Employees in unskilled jobs do not make less use of retraining support
There are numerous support measures available for those seeking to retrain: career transition counselling (conseil en évolution professionnelle/CEP), VKE and personal skills assessments are part of the arsenal of existing measures. Although such measures remain relatively unused, low-skilled blue- and white-collar workers are no less likely than the other categories to take advantage of them. Between 2015 and 2019, 6% of them sought career transition counselling, 14% undertook a personal skills assessment and 12% opted for VKE (Figure 3).
Between 2015 and 2019, it was the low-skilled categories that made greatest use of personal training accounts (CPF), at a rate of 22% compared with 10% for skilled blue- and white-collar employees. Before the Act of 5 September 2018 monetised personal training accounts, the 150-hour ceiling for continuously employed full-time workers after eight years was a very modest level indeed for embarking on a retraining programme without additional resources. Whereas the personal training accounts tend to be used to finance short training courses, this tendency has been reversed with the individual training leave arrangement (CIF)*, which is the cornerstone of an approach that links training, promotion and social mobility. This new leave arrangement enables employees to undertake a training programme of their own choice in working hours while retaining their job and their pay for a period or one year or more, depending on the particular industry-level agreement. However, only 2% of low-skilled blue- and white-collar workers have taken advantage of this arrangement, despite the fact that long training programmes of this kind are intended to play a central role for these categories.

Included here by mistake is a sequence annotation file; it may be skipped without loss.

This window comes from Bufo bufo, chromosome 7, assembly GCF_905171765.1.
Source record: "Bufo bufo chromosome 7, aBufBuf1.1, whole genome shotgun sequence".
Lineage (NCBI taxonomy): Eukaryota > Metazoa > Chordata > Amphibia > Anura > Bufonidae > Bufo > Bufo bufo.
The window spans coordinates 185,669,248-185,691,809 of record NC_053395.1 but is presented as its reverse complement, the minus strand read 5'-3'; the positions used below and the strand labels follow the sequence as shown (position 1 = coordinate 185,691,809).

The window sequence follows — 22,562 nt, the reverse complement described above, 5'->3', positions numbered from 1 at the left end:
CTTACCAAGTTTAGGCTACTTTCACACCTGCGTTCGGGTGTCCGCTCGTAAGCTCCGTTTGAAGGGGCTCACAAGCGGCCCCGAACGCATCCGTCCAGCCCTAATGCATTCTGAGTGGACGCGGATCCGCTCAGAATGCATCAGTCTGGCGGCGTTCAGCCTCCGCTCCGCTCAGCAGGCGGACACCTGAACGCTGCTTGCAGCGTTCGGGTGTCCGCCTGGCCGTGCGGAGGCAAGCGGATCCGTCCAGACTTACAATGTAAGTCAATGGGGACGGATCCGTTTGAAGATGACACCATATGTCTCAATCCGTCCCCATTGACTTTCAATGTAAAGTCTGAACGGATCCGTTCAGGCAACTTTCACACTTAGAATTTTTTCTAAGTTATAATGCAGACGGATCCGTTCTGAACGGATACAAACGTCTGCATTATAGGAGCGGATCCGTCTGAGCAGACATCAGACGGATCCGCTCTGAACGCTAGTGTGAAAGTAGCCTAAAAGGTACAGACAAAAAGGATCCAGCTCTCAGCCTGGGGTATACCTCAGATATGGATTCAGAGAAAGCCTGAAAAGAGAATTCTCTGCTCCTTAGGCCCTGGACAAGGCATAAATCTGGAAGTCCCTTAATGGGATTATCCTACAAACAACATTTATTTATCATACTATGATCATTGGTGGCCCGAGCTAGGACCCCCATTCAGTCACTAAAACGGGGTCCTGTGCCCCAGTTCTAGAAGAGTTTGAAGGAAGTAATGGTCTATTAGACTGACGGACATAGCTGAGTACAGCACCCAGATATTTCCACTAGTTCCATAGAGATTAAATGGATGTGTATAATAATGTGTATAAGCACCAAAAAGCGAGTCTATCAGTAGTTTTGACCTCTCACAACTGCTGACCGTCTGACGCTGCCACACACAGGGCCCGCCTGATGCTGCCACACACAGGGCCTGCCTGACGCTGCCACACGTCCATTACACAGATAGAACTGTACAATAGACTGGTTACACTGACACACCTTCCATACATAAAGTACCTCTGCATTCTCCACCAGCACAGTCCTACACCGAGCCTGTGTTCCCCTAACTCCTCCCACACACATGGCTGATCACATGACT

*As of 1 January 2019, the CIF evolved to become the Projet de Transition Professionnelle (Career Change Poject – PTP) by Act No. 2018-771 of 5 September 2018
Retraining and returning to work: uneven prospects depending on socio-occupational category
In 2015, 33 out of every 100 employees wanted to change job or occupation. Four years later, 10 of them had completed their retraining, 9 were in a job, 7 were in stable employment and 4 were still with their original company. These five figures trace out a turnaround that is difficult to negotiate. It was employees in low-skilled jobs who were most eager to retrain but they were also the ones who were most likely to fail in this endeavour. For them, a change of occupation is less likely to go hand in hand with access to employment, particularly stable employment, and is usually achieved through external mobility.
The highest retraining success rates are, after all, observed among employees in the most highly skilled jobs, although the differences between the categories remain relatively small: between 2015 and 2019, 39% of managers and IPs wishing to retrain did so successfully, compared with 29% of SBC-SWCs and 31% of LSBC-LSWCs iTable 4).